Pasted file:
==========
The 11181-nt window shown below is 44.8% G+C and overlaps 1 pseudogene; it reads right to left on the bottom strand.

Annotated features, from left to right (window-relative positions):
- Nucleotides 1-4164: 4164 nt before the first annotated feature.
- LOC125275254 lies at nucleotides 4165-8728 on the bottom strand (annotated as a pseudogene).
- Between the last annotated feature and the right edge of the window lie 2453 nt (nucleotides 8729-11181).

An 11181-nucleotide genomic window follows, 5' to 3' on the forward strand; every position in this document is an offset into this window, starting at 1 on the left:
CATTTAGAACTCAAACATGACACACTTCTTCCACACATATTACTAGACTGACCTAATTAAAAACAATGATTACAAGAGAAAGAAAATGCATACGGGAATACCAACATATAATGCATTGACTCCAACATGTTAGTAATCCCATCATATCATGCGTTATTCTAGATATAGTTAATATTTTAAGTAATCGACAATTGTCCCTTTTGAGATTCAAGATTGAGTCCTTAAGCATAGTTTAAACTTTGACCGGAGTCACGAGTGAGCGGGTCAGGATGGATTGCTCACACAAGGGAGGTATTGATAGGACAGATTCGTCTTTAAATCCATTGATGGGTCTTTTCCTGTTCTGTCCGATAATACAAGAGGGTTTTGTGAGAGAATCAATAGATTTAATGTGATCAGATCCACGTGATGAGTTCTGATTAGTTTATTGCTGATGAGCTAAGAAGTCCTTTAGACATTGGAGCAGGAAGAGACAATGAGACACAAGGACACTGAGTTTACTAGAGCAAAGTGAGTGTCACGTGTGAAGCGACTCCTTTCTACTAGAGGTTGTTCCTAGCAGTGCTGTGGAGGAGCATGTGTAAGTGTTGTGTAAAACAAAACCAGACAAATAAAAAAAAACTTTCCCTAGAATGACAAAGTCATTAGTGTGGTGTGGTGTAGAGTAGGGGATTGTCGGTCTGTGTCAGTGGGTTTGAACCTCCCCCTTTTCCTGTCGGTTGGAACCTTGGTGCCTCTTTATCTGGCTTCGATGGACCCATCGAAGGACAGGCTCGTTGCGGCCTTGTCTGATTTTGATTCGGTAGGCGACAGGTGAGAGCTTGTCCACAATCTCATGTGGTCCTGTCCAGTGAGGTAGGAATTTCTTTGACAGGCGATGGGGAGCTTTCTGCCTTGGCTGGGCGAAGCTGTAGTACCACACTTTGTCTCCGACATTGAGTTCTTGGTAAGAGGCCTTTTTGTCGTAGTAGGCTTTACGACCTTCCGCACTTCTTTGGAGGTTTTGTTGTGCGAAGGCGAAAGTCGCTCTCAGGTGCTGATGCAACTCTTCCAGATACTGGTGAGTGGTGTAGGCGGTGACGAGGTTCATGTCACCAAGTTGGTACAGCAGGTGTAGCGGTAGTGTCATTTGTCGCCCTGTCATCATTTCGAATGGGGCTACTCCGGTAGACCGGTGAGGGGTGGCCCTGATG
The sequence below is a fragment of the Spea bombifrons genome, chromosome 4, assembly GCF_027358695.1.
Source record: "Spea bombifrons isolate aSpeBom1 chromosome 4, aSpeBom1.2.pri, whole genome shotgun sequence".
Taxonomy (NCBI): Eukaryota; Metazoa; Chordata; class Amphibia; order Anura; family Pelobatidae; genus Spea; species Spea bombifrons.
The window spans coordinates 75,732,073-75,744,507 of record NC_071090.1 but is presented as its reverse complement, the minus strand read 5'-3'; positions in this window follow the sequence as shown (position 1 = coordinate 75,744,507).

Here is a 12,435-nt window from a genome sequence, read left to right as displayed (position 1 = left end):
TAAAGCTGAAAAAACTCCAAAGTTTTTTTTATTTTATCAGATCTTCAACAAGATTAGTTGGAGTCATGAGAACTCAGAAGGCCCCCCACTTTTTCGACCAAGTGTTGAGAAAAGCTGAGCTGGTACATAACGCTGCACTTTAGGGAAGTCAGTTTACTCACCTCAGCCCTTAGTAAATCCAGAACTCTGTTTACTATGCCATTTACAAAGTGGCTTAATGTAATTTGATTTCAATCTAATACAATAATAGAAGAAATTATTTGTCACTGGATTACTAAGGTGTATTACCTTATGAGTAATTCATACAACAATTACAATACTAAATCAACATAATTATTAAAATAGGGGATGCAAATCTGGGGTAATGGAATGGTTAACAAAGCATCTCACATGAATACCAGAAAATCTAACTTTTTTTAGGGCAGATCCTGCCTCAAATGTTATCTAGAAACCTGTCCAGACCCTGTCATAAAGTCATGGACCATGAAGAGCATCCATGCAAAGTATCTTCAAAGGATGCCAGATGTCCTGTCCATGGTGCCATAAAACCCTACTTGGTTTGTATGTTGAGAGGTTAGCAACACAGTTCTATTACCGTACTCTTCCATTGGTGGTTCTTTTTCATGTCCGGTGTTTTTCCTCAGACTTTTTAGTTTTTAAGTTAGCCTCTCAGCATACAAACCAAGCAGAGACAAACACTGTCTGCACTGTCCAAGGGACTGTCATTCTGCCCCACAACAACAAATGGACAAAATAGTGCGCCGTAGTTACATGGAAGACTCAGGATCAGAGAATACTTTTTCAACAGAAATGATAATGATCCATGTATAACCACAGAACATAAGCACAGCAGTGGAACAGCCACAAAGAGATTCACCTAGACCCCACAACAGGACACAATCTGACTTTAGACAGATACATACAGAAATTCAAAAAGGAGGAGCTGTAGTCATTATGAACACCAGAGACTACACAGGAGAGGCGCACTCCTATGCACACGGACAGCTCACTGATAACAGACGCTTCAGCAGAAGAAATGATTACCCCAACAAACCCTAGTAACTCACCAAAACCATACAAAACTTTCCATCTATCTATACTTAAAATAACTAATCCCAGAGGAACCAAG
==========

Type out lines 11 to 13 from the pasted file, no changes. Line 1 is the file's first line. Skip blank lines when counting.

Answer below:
The window spans coordinates 75,732,073-75,744,507 of record NC_071090.1 but is presented as its reverse complement, the minus strand read 5'-3'; positions in this window follow the sequence as shown (position 1 = coordinate 75,744,507).

Here is a 12,435-nt window from a genome sequence, read left to right as displayed (position 1 = left end):
TAAAGCTGAAAAAACTCCAAAGTTTTTTTTATTTTATCAGATCTTCAACAAGATTAGTTGGAGTCATGAGAACTCAGAAGGCCCCCCACTTTTTCGACCAAGTGTTGAGAAAAGCTGAGCTGGTACATAACGCTGCACTTTAGGGAAGTCAGTTTACTCACCTCAGCCCTTAGTAAATCCAGAACTCTGTTTACTATGCCATTTACAAAGTGGCTTAATGTAATTTGATTTCAATCTAATACAATAATAGAAGAAATTATTTGTCACTGGATTACTAAGGTGTATTACCTTATGAGTAATTCATACAACAATTACAATACTAAATCAACATAATTATTAAAATAGGGGATGCAAATCTGGGGTAATGGAATGGTTAACAAAGCATCTCACATGAATACCAGAAAATCTAACTTTTTTTAGGGCAGATCCTGCCTCAAATGTTATCTAGAAACCTGTCCAGACCCTGTCATAAAGTCATGGACCATGAAGAGCATCCATGCAAAGTATCTTCAAAGGATGCCAGATGTCCTGTCCATGGTGCCATAAAACCCTACTTGGTTTGTATGTTGAGAGGTTAGCAACACAGTTCTATTACCGTACTCTTCCATTGGTGGTTCTTTTTCATGTCCGGTGTTTTTCCTCAGACTTTTTAGTTTTTAAGTTAGCCTCTCAGCATACAAACCAAGCAGAGACAAACACTGTCTGCACTGTCCAAGGGACTGTCATTCTGCCCCACAACAACAAATGGACAAAATAGTGCGCCGTAGTTACATGGAAGACTCAGGATCAGAGAATACTTTTTCAACAGAAATGATAATGATCCATGTATAACCACAGAACATAAGCACAGCAGTGGAACAGCCACAAAGAGATTCACCTAGACCCCACAACAGGACACAATCTGACTTTAGACAGATACATACAGAAATTCAAAAAGGAGGAGCTGTAGTCATTATGAACACCAGAGACTACACAGGAGAGGCGCACTCCTATGCACACGGACAGCTCACTGATAACAGACGCTTCAGCAGAAGAAATGATTACCCCAACAAACCCTAGTAACTCACCAAAACCATACAAAACTTTCCATCTATCTATACTTAAAATAACTAATCCCAGAGGAACCAAG